Culture » November 30, 2009
Empathy, Not Apathy
An open letter to my students.
Call me old-fashioned, but I don’t think that blogging or texting will get hundreds of thousands of people out in the the street. The Internet has turned you away from the world.
Where have we–your elders-failed?
Last year marked the 40th anniversary of the Columbia University uprisings. The students had many grievances, including the university’s attempt to build a private gym in a public park and its involvement in the war in Vietnam, as well as the war itself and the unpopular draft. This year marks the 40th anniversary of both the Stonewall uprising and Woodstock. My involvement with a radical feminist group, Redstockings, also began four decades ago. I emerged from these events and groups as a radical lesbian, feminist and pacifist, committed to a lifetime of global struggle and local issues.
Reflecting back on these catalytic events, I wonder why you, my beloved students in women’s and gender studies at Pace University, aren’t out at the barricades in the fight against the interminable wars in Iraq and Afghanistan, widespread genocidal acts against women, the lack of equality for the queer community and evildoing by the banking industry.
I have tried to interest you in local crises through involvement in community outreach courses in which you work two hours or more per week in battered women’s shelters, at food pantries, in homeless shelters and with underprivileged children. I want you to become the next generation of activists. About one third of you enjoy your stint and get over feeling that community service is for felons. You stay on because you’ve bonded with your new community, knowing deep down that somehow you got more out of it than they did. (When I lost most of my eyesight and became a recipient of social services myself I found out that “it’s easier to give than to receive” is not a cliché but a hard truth.)
It seems to me, that many of you don’t see current “issues” as connected to you. That nothing is “real” unless you’ve seen it on reality TV. The violence in the world can’t match the latest hit film. Since there is no draft, attending college is no longer a prelude to going to Iraq or Afghanistan, except for those on ROTC scholarships. You think feminism is passé. For those of you who are white, racism is over, too, because Obama is president. There is no gender or racial gap at your minimum wage jobs at Abercrombie, The Gap and as student aides, but you haven’t entered the real work force yet. There’s a Stonewall Coalition at the university, but you don’t need that because New York City has so many queer bars and you have the fake I.D. to get in. You’re oh-so-out, though most of you can’t apply the LGBTQ words to yourself in my queer courses.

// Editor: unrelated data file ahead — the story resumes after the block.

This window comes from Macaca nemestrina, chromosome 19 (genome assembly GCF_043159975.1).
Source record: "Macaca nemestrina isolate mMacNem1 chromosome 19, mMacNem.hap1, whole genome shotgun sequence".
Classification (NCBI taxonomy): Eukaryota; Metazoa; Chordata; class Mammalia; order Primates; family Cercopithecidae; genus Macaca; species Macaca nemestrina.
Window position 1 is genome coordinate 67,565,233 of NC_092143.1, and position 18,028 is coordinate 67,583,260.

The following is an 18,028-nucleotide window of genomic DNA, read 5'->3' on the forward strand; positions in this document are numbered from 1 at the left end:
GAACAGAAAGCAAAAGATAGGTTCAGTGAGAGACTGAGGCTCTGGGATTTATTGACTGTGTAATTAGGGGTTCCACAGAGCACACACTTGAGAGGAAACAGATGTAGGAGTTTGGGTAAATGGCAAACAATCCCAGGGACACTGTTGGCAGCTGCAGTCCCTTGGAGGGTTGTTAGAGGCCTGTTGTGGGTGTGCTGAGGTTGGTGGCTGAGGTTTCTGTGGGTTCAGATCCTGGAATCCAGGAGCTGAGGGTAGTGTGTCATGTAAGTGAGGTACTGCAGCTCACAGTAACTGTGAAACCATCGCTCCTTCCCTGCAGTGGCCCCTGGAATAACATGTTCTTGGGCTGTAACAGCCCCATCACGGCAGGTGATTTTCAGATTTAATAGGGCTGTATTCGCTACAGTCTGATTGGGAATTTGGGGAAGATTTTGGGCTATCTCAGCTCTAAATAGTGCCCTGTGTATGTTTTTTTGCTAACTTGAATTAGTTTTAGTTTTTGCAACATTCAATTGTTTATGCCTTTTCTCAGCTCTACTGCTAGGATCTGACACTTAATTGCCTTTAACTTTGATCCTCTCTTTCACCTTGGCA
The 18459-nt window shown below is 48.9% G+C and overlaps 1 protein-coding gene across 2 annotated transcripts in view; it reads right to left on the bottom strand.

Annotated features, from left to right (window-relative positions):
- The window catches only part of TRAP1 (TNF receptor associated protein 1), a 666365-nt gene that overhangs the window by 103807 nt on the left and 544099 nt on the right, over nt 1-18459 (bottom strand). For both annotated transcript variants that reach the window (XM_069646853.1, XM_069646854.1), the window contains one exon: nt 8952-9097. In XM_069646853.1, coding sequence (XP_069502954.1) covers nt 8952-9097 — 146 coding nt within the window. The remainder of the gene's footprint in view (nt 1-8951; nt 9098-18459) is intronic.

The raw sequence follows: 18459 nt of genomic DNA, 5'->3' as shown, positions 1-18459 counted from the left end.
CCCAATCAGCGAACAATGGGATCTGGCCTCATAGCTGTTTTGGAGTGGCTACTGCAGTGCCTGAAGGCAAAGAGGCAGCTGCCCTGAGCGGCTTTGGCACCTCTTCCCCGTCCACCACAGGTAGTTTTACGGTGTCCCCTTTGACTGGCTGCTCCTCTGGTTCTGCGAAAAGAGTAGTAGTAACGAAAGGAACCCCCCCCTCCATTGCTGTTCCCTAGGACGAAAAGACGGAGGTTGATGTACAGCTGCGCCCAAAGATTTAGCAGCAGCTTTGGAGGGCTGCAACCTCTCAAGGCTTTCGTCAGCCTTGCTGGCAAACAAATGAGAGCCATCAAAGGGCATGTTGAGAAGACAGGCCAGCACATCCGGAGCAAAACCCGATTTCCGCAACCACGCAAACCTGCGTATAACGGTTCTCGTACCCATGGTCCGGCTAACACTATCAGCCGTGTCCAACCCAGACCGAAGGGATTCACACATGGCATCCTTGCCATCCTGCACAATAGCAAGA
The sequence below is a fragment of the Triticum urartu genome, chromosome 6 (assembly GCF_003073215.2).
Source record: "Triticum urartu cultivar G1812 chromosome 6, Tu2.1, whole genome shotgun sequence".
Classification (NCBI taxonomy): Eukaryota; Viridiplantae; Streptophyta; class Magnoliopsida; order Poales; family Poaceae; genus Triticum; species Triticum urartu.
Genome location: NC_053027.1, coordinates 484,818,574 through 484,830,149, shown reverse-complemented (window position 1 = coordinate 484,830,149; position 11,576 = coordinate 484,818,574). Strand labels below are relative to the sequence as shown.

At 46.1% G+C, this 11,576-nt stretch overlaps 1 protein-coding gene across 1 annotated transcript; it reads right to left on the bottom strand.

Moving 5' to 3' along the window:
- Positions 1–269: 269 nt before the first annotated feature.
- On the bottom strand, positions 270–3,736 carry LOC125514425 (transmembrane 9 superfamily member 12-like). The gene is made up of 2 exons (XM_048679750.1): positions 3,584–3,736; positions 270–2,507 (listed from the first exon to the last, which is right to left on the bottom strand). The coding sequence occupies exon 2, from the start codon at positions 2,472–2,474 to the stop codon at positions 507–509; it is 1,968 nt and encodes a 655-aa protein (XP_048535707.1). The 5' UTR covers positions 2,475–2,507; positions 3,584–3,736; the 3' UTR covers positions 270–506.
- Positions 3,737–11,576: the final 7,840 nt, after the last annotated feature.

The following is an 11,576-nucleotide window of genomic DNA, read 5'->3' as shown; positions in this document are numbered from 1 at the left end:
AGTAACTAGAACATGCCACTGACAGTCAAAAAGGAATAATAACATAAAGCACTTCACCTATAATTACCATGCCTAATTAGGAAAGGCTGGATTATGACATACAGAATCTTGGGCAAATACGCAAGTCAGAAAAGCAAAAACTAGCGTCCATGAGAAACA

I observe your lives. You are smart and can do things via computer I can only dream of. But few of you read a newspaper or even online news sites. However, you are constantly texting and twittering–opening e-mail seems too dated. You want the news to be as brief and fast as Twitter; you would like classes to move along in some more amusing format like animé. You avoid doing research if it involves books; the text you read is on your cell.
Call me old-fashioned, but I don’t think that blogging or texting will get hundreds of thousands of people out in the street. If Martin Luther King, Jr. had blogged “I have a dream” on Facebook, how many would have twittered back, “Yeah, dude, I had a dream last night, too.”
Life online has turned you away from the world around you. This virtual life is more real to you than planet Earth. As Taylor McHugh, one of my activist students put it, “Students feel apathy, not empathy.”